At Abia’s warning, which like did anyone need at this point given their collective experiences, but she gives it anyway, and to her credit the gang is appropriately chilled, with the attendant raised-hair sensations creeping up arms and necks, and as those unsettling feelings reach their apex a low, round, bassy growl issues forth from somewhere deep within the manse, towards the throne room, and Fassn swallows a hard lump at the sound which sounds for all the world like the growl of an angry dragon.
Cang slaps a palm against his own forehead for dramatic effect. “There you go again, Fassn, proving yourself to be the cerebral cortex behind this operation.”
Fassn smiles happily, unaware he’s been insulted.
“Fassn’s right, though. This was clearly a trap. But why would the dragon, your old boss, Abia, invite us in only to drop us down a bit full of brown goo?” Shyan asks.
Abia’s expression doesn’t change when she says, “Boss doesn’t want you. Boss only wants me.”
Fassn absently tosses a coin in Cang’s general direction. It flips and tumbles awkwardly, a lousy throw, but Cang, with the effortless fluidity of a viper’s strike, catches it from the air and secrets it away, a single, blink-and-you’ll-miss-it motion.
Meanwhile Fassn’s sucking at his gums, his eyes rolled way up and to one side as he thinks hard. The rest of the gang can practically hear the cobwebbed gears turning upstairs. Several times, he smacks his lips and pauses as though to speak. When he finally does, he says, “I think this might’ve been a trap.”
Abia, on the other hand, doesn’t feel welcome at all. Her robes, too, are sparkling clean — though for her, this doesn’t bear mentioning the way it does for Cang — but even as the weirdly compelling heat grows, the dragon’s passive inferno, Abia does not enjoy the sense of place that Cang’s musing about. Instead, she’s wondering if this was the right move at all, if she shouldn’t have stayed away in the first place, let alone returned.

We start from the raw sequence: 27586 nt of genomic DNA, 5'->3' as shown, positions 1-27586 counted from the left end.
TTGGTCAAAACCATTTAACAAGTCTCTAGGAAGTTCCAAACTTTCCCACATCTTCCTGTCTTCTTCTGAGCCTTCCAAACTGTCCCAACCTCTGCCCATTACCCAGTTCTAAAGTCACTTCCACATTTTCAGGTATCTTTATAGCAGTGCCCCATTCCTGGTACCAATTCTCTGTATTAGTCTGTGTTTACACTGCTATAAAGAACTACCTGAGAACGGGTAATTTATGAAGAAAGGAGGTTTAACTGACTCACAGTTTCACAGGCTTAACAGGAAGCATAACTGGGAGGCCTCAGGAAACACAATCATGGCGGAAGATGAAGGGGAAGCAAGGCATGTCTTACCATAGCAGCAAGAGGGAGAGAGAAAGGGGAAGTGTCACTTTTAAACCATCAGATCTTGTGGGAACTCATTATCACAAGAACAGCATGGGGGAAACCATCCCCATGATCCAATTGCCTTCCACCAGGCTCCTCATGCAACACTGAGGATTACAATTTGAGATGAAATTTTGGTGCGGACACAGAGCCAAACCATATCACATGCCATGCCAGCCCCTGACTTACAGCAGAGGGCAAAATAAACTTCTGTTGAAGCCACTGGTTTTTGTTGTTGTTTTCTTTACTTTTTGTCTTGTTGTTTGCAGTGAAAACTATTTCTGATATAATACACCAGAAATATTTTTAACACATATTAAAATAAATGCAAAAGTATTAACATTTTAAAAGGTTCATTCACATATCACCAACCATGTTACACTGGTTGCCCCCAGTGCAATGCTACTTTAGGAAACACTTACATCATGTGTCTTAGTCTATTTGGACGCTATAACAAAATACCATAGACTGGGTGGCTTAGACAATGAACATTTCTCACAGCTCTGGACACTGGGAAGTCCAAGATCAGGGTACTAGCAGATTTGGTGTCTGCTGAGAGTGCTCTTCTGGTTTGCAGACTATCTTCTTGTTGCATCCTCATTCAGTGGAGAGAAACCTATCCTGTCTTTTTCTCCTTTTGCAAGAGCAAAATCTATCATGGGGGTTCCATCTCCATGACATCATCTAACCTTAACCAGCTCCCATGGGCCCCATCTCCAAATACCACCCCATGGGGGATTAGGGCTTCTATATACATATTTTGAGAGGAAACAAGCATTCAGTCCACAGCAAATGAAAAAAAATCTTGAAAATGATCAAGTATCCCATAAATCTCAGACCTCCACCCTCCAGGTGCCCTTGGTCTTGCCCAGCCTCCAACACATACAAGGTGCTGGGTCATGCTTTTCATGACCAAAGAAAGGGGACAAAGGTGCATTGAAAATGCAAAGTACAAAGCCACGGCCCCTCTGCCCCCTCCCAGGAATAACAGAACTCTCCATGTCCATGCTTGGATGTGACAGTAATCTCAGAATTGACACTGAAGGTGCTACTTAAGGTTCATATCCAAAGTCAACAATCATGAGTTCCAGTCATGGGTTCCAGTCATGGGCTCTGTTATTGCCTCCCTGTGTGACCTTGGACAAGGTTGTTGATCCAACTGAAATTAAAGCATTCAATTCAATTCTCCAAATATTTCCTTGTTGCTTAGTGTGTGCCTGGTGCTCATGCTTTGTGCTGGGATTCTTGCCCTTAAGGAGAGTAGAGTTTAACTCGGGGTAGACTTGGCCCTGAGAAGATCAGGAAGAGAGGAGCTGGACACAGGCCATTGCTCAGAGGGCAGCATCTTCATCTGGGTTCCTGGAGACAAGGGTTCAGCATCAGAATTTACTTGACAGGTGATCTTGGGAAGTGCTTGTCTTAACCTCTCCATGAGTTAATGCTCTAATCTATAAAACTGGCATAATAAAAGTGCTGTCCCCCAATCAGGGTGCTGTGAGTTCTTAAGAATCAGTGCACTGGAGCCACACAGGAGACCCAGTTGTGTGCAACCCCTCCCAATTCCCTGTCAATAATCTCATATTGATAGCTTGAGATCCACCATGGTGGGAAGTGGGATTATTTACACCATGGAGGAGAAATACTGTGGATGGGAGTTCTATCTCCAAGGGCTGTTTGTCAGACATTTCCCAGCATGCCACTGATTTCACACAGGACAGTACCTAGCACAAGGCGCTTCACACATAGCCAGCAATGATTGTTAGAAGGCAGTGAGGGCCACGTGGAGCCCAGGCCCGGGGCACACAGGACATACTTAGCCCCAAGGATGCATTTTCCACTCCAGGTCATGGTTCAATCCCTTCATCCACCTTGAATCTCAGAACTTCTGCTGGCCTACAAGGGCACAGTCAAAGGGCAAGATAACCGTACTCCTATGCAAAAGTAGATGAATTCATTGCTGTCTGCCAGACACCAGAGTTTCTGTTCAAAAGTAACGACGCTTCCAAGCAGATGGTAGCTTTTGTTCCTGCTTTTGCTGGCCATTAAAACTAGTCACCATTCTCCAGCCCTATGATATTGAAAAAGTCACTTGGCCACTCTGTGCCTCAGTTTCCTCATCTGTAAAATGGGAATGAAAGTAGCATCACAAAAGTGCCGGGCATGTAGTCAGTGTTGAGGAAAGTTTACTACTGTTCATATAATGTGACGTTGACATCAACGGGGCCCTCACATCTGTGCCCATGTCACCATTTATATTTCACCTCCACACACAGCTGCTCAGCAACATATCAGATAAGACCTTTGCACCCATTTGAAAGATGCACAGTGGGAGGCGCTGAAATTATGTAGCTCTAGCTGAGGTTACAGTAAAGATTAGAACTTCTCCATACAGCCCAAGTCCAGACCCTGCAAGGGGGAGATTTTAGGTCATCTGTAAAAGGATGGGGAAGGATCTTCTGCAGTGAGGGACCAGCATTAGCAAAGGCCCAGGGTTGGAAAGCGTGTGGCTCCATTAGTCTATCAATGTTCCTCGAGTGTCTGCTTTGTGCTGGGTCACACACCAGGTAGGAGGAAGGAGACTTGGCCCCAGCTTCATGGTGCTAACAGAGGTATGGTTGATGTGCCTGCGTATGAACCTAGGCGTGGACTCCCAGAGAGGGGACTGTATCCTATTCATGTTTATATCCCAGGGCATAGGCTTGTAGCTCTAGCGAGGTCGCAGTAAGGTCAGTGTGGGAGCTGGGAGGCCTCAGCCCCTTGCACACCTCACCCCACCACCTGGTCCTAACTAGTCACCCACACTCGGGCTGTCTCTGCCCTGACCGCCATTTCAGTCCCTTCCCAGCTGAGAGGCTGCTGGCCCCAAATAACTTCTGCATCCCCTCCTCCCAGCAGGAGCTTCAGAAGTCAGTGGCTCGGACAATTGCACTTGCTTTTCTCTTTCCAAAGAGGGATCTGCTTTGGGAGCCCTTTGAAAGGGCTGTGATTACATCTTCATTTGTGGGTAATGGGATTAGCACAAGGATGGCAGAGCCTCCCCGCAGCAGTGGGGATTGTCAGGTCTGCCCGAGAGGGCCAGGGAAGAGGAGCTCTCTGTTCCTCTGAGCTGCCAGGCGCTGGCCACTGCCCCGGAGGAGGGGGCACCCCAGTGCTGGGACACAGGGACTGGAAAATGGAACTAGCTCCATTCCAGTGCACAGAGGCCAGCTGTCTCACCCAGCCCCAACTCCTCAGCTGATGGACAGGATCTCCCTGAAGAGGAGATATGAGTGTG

And yet she can’t ignore the oddly pleasant warmth settling just under her skin, intensifying imperceptibly as the gang nears the dragon’s hidden manse.
By the time the sleep has cleared from her eyes, the charred, broken streaks across Abia’s flesh have dissipated. She feels their warmth, still. The gang shares a quiet breakfast and it’s clear no one feels rested. Abia is silent, as usual, but there’s a quality to the silence that prompts Shyan to ask what she’s thinking.
“Thinking of return,” Abia says, a world-weariness to her tone though her eyes sparkle.
“Last one, huh?” asks Shyan, doubt heavy in her voice.
“Superb,” Cang says. “There are indeed several valuables I would love to acquire.”
“What about all that?” Fassn asks, jabbing Cang in the ribs where he keeps a pouch of coins secreted in his vest.
“Never you mind,” says Cang. “After all, this is for Abianarin!”
When Abia wakes, her dark skin is warm and marbled with streaks of char. It crackles and snaps as she moves, slowly stretching her limbs.
Shyan shoots up at the hip in surprise, calling out for Master Davit. Cang grumbles about how he’s not surprised and just rolls over in his bed. Fassn remains still: the only indication that he’s awake is the thick plume of smoke he releases which makes the chamber stink of molten rock.